That’s not to say that no rain has fallen: this morning, as we walked to the car, we felt three or four large drops, but that was all. From the forecast, this looks like the entire quota of rain for the weekend, and the paddock is duly grateful for small mercies.

A consistently dry track still posed problems for the riders, however. The last time MotoGP was here, back in March, conditions were far from ideal. It rained, every day, with plenty of sunshine in between, leaving the track treacherous and difficult, with low grip levels and a patchy surface.

Though the teams collected plenty of data at that test, very little of it is usable this weekend, with much higher temperatures and better grip. Until the afternoon, that is, when the warmer temperatures meant that grip levels started to drop again, a perennial problem at Jerez. The bumps, too, are an issue, with many riders running wide after hitting them as they braked for the hairpins at the circuit.

Friday Summary at Qatar: Qualifying Heats, Rain in the Desert, & the Race Pace

04/05/2013 @ 11:22 pm, by David Emmett3 COMMENTS

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Racing at the desert at night, in the false noon created by the astonishingly efficient lighting system at the Qatar circuit, is always going to be a weird experience. But on Friday, events conspired to take it from the merely odd into the strangely surreal.

The culprits? The weather was one, the odd fleetingly brief shower of thick rain drops sending everyone scurrying into the pits and scratching their heads over what to do.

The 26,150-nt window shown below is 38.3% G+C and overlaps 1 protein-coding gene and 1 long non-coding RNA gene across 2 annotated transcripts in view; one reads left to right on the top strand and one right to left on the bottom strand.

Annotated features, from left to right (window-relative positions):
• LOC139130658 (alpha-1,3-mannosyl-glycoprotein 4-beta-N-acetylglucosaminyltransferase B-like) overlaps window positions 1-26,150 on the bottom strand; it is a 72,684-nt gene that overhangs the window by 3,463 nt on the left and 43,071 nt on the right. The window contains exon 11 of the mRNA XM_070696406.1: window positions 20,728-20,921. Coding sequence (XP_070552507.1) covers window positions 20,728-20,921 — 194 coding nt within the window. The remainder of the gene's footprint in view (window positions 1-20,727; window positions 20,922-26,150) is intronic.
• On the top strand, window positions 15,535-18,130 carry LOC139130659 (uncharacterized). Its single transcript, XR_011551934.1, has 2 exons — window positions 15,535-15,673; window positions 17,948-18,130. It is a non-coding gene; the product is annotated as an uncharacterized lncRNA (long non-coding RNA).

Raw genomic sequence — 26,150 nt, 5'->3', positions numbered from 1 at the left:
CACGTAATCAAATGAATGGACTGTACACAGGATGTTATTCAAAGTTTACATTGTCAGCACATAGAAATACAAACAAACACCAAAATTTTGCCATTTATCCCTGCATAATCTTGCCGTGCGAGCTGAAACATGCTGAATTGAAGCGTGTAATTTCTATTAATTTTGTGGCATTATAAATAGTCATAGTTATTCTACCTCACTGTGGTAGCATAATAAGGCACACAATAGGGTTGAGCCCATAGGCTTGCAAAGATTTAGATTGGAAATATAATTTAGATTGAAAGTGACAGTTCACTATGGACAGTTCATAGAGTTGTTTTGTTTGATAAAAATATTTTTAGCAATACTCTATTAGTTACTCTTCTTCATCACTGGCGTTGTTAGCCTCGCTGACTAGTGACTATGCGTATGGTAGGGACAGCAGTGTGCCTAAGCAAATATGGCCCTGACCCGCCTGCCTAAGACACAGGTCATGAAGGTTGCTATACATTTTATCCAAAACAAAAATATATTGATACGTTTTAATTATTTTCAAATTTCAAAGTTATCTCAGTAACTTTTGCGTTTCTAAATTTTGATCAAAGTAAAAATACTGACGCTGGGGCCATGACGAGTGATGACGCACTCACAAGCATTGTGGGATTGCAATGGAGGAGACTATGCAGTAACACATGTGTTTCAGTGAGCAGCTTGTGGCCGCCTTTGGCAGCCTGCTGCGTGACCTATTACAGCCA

The other thing that had many people confused was the new qualifying rules. Though not necessarily particularly complex, like all rule changes, the effect they have on the system, the way the weekend operates, only becomes apparent once the changes are put into effect.

But before I get to that, some attention deserves to be paid to Marc Marquez. In his very first MotoGP weekend, he topped his second ever session of free practice, and followed it up by being fastest in his third session of free practice as well. He has now been quickest in the majority of the official MotoGP sessions he has ever taken part in. OK, that’s only two out of three, and the conditions have been a little unusual, but to be this fast this early is astonishing.

Friday Summary at Mugello: Lorenzo’s Speed, Stoner’s Attitude, & Bridgestone’s Tires

07/14/2012 @ 1:17 am, by David Emmett1 COMMENT

“I don’t really want to look at the timesheet,” Cal Crutchlow said at the end of the first day of practice at Mugello, “because Lorenzo’s run was an absolute joke.” Crutchlow is well-known for his colorful language – in every sense of that phrase – and his words are easy to misinterpret. But a glance at the consistency of Lorenzo’s times soon makes you understand exactly what Crutchlow meant. On the hard rear tire, Lorenzo was running mid to low 1’48s, with many laps within a few hundredths of each other. On the evidence of Friday alone, Lorenzo is not just going to win this race, he is going to embarrass the entire field.